How ‘bundling’ sells you that new CD, whether you want it or not: Alan Cross

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At some point, we really, really need to admit that album sales charts just don’t matter. No one is buying physical products anymore.

Compared to this point last year, CD sales are down by over 30 per cent.

Take this past week’s Canadian SoundScan charts, the ranking of physical sales of albums, both CD and vinyl, across the country. The best-selling album across the entire nation was Rewind, Replay, Rebound, from a rock band from Denmark. All they had to do to achieve that vaunted No. 1 status was to sell 2,551 albums. In the whole country.

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It gets worse the further down the chart you go. Country singer Tyler Childers snuck into the top 10 by moving 602 units of his new album, Country Squire. And to make it into the top 200 of the best-selling albums in Canada last week, all you had to do was sell 47 copies. Congrats to Corey Hart for squeaking onto the chart by selling less than four dozen copies of Dreaming Time Again. Again, that’s across a nation of 37 million souls.

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It’s just as bad in the U.S., comparatively speaking. Childers finished first by less than 150 units over the soundtrack for Descendents 3. Total sales: 23,962 copies, spread out over 320 million people.

Even Billboard, long the Bible of music industry metrics, realizes that winners and losers can no longer be determined by looking just at sales. While the company still uses sales and radio airplay in compiling the weekly charts, more weight is given to streaming numbers, which are factored in by using a formula known as TEAs (Track Equivalent Albums).

But old habits die hard. To the general public, the brag of having a number one album is still very impressive and prestigious, regardless of how that record reached the top. In other words, it’s good for bragging and branding.

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This brings me to the topic of a practice known as “bundling.” You may have already experienced this yourself.

Bundling involves including a CD with the price of a concert ticket. Doing so counts as a sale in the industry’s eyes. The result inflates the numbers for a CD treated this way, giving it a better chance of reaching the top of the charts.

If memory serves correctly, the first major artist to try this tactic was Prince. In 2004, everyone who bought a ticket to his Musicology Live2004ever tour — a road trip that was almost totally sold out — was automatically given a copy of the Musicology album.

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That boost turned the record into the best-selling Prince album in years. (Note that we can say “best-selling” because the album’s cost was baked into the price of a ticket — ranging from US$75-80, an enormous sum for the day, and not given away free.)

In the first five weeks of The Purple One’s scheme, 632,000 albums were “sold,” pushing it up the charts. Feeling hoodwinked and manipulated, Billboard rewrote the rules, saying that customers must be given the option of getting a CD with their ticket. CDs automatically thrust at ticket buyers would no longer count towards chart position.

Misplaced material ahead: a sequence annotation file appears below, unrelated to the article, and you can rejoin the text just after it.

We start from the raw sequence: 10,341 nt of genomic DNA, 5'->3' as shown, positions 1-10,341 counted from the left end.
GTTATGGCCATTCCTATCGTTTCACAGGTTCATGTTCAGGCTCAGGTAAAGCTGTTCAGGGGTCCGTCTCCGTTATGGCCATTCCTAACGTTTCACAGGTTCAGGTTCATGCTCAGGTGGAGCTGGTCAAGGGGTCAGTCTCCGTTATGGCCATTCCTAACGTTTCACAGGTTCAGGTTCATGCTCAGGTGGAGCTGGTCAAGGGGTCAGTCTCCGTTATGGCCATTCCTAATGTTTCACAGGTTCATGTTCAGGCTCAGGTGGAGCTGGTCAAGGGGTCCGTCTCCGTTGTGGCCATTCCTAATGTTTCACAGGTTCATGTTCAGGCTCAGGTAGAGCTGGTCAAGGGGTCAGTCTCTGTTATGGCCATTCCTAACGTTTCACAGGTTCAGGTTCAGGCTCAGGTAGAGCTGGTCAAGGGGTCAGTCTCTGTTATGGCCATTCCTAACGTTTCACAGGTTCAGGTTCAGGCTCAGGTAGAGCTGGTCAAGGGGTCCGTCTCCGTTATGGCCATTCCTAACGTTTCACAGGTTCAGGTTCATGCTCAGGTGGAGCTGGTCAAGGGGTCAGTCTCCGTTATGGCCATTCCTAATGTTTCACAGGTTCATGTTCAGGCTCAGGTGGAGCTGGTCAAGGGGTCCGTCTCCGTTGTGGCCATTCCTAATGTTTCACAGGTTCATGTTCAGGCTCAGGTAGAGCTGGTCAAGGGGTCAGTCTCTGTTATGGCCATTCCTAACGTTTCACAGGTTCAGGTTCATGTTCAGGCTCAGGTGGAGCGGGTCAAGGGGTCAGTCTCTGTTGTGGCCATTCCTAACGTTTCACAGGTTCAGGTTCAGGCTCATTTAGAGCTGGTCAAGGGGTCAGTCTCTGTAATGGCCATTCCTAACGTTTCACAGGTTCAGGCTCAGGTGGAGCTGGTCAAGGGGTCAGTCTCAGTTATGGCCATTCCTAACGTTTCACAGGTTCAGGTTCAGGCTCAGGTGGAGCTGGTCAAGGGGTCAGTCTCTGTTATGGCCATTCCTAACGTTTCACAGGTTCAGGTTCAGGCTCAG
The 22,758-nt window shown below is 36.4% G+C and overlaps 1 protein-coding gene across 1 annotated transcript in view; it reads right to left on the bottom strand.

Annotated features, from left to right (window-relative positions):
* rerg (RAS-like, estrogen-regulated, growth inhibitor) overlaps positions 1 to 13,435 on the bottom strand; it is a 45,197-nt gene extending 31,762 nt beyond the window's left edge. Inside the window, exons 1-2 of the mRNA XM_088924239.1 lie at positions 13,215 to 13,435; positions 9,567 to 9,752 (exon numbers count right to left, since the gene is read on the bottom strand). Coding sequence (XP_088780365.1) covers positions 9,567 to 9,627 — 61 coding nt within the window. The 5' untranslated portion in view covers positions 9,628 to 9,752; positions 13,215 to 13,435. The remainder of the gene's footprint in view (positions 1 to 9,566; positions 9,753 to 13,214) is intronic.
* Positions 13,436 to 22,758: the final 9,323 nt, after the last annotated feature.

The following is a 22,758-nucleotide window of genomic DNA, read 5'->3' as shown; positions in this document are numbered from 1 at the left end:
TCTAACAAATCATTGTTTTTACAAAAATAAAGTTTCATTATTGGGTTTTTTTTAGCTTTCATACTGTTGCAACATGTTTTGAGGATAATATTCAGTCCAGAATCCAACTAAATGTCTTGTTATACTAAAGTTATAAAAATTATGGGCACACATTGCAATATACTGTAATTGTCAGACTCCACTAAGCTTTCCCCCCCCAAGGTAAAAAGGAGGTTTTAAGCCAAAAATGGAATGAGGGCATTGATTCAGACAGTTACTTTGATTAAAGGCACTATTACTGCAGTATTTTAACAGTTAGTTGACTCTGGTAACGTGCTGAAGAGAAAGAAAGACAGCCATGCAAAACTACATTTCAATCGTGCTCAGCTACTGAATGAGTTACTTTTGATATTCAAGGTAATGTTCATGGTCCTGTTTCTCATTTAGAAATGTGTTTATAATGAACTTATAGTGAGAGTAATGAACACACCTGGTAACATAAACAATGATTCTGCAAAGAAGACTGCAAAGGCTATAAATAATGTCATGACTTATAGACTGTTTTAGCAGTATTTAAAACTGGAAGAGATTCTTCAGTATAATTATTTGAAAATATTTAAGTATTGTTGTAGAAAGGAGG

That policy seems awfully quaint today. Billboard has since jettisoned that policy and has no trouble with bundling.

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In the last few years, everyone from Bruce Springsteen and Arcade Fire to The Raconteurs and Vampire Weekend has wrapped CDs in concert tickets, often with pleasing chart positions.

This year alone, every album to make it into the top three on the American Billboard charts got there due, at least in part, to a bundling plan. Nearly every single rock album to reach number one since 2017 has been the result of bundling.

And this doesn’t just work with new albums. Ask Jon Bon Jovi. Tickets for his 2018 tour came with copies of the 2016 album This House is Not for Sale, juicing it so much that it hit number one. A week later, after all the tickets were sold, it crashed to number 169.

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Not everyone is pleased with these practices. Some record executives want to go back to the old days when CDs thrust upon fans automatically with the sale of a concert ticket would not count towards chart position. The Black Keys have opted out entirely, framing bundling as a gimmick to game the system.

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And then there are hip-hop artists who don’t bother. Because hip-hop and rap dominate streaming, albums in that genre can hit number one based on just their streaming numbers. Ask Drake or J. Cole about that.

The charts as we once knew them are badly broken, largely because we’re in a transitional period between what you could accomplish with physical sales and the power of streaming. Until things sort themselves out, stay prepared to get that new CD whether you want it or not.

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Alan Cross is a broadcaster with 102.1 the Edge and Q107, and a commentator for Global News.

Subscribe to Alan’s Ongoing History of New Music Podcast now on Apple Podcast or Google Play